The twin needs for trade and counterparty optimization highlight the benefit of a network and platform solution that can identify and support optimization across a broad set of counterparties using a seamless and automated process. This creates new business efficiencies along with specific cost benefits that can help to meet regulatory requirements such as UMR. The bottom line should be a discernible improvement in net performance for trading and execution desks.

Achieving UMR readiness with better technology
In June 2020, a survey by State Street2 found that just 19% of firms likely to be in scope of the next two phases of UMR were fully prepared for compliance. This suggests that firms may still be considering a realignment of their business to meet the challenges. The good news is that the solutions outlined above would allow these firms to adopt a new technology-driven approach to fully capitalize on the benefits of compression and novation, while continuing to operate existing business models with minimal disruption.

For buy-side trading desks, the challenge of UMR also offers an opportunity to leverage the advances in technology and data services from recent years. Solutions designed to improve execution performance can now be tuned to include capital optimization.

With smaller books but the same market risk profile, firms will immediately benefit from a portfolio perspective. However, there are also opportunities to incorporate the expected capital impact of a trade into the smart order router to drive additional efficiencies.

The next generation of trading efficiency combines the skill of the traders with innovative technology and overlays it with operational – specifically capital – optimization. Smart order routers have changed the face of some trading desks; smart capital optimization will further accelerate that change. With optimization solutions already available and data highlighting the benefits of such an approach, the impact of any change will be minimal to the buy-side trader. However, the benefits – in terms of improved bottom-line performance – could be significant.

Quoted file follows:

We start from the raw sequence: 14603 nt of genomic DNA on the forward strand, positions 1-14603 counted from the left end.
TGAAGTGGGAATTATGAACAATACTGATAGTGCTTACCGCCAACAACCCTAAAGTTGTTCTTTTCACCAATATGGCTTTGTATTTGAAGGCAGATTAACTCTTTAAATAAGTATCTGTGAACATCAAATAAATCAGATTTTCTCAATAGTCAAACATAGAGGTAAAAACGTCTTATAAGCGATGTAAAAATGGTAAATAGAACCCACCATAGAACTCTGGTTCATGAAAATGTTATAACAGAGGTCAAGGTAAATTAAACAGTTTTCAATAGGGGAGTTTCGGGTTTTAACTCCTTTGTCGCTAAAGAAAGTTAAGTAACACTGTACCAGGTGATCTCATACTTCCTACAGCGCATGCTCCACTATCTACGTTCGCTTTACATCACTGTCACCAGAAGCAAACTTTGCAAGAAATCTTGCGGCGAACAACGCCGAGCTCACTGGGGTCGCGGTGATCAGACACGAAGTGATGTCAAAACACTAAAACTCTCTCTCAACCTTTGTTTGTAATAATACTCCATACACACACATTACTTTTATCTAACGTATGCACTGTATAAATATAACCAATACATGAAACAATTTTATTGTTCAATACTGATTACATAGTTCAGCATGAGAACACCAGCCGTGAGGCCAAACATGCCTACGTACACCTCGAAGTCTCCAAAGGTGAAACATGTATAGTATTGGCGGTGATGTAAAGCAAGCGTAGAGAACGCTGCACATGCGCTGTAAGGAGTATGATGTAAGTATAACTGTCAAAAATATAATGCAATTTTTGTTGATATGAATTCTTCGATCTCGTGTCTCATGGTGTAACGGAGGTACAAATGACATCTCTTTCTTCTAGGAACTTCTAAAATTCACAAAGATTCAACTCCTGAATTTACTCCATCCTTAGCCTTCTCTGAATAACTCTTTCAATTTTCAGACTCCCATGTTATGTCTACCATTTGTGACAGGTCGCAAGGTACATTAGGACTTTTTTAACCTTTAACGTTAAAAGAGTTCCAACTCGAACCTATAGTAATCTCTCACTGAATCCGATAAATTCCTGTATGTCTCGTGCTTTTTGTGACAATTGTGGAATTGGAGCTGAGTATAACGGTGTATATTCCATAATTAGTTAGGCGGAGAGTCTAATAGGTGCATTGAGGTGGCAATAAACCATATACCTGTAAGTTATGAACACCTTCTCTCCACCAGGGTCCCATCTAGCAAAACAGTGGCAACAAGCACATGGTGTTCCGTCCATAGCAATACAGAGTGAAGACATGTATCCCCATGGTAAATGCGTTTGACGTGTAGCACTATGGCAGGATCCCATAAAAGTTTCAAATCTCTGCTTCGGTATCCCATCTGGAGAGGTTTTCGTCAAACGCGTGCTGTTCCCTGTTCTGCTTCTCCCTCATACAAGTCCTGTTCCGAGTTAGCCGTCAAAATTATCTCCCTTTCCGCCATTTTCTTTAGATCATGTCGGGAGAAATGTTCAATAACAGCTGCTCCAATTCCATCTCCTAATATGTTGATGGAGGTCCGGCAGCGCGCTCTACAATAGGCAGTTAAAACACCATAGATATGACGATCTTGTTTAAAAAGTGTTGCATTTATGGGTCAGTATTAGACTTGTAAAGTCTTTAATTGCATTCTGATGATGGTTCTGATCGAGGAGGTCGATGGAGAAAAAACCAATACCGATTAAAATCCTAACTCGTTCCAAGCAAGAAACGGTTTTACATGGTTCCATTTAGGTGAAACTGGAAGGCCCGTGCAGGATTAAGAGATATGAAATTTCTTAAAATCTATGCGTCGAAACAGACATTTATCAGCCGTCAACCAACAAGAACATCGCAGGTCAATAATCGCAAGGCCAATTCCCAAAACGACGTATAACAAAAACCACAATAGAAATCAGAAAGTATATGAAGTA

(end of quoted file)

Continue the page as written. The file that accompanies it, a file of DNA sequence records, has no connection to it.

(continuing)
1https://www.bis.org/statistics/rpfx19.htm

2https://www.statestreet.com/content/dam/statestreet/documents/Articles/UMR%20Infographic.pdf

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Gil Mandelzis Discusses Future of Fintech in SALT Talks Interview

Gil Mandelzis Discusses Future of Fintech in SALT Talks Interview

Capitolis CEO and Founder Gil Mandelzis recently participated in an engaging SALT Talks digital interview with Michael Weisz, Founder and President of YieldStreet, and Anthony Scaramucci, Founder and Managing Partner of SkyBridge.

In the interview, Gil offered his views on a variety of topics including the evolving relationship between financial institutions and technology providers, regulators’ thoughtful approach to innovation and the key role that fintech will play in the future of financial services.

With the acceleration of technological adoption driven, in part, by the COVID-19 pandemic, Gil expects financial institutions to focus on opportunities for collaboration with fintech partners and increasingly work with firms like Capitolis to become much more efficient in the way they utilize their balance sheets and other financial resources.

CLICK HERE to watch the full discussion.

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The Unpredictable (Event) is Predictable: How Companies Can Prepare for the Next One

The Unpredictable (Event) is Predictable: How Companies Can Prepare for the Next One

The COVID-19 pandemic has drastically changed nearly every aspect of our lives. Massive bailouts have been launched to rescue households and entire industries and economic activity – grounded to a halt by lockdowns across the globe – is just beginning to recover, due to the unprecedented nature of the global health crisis.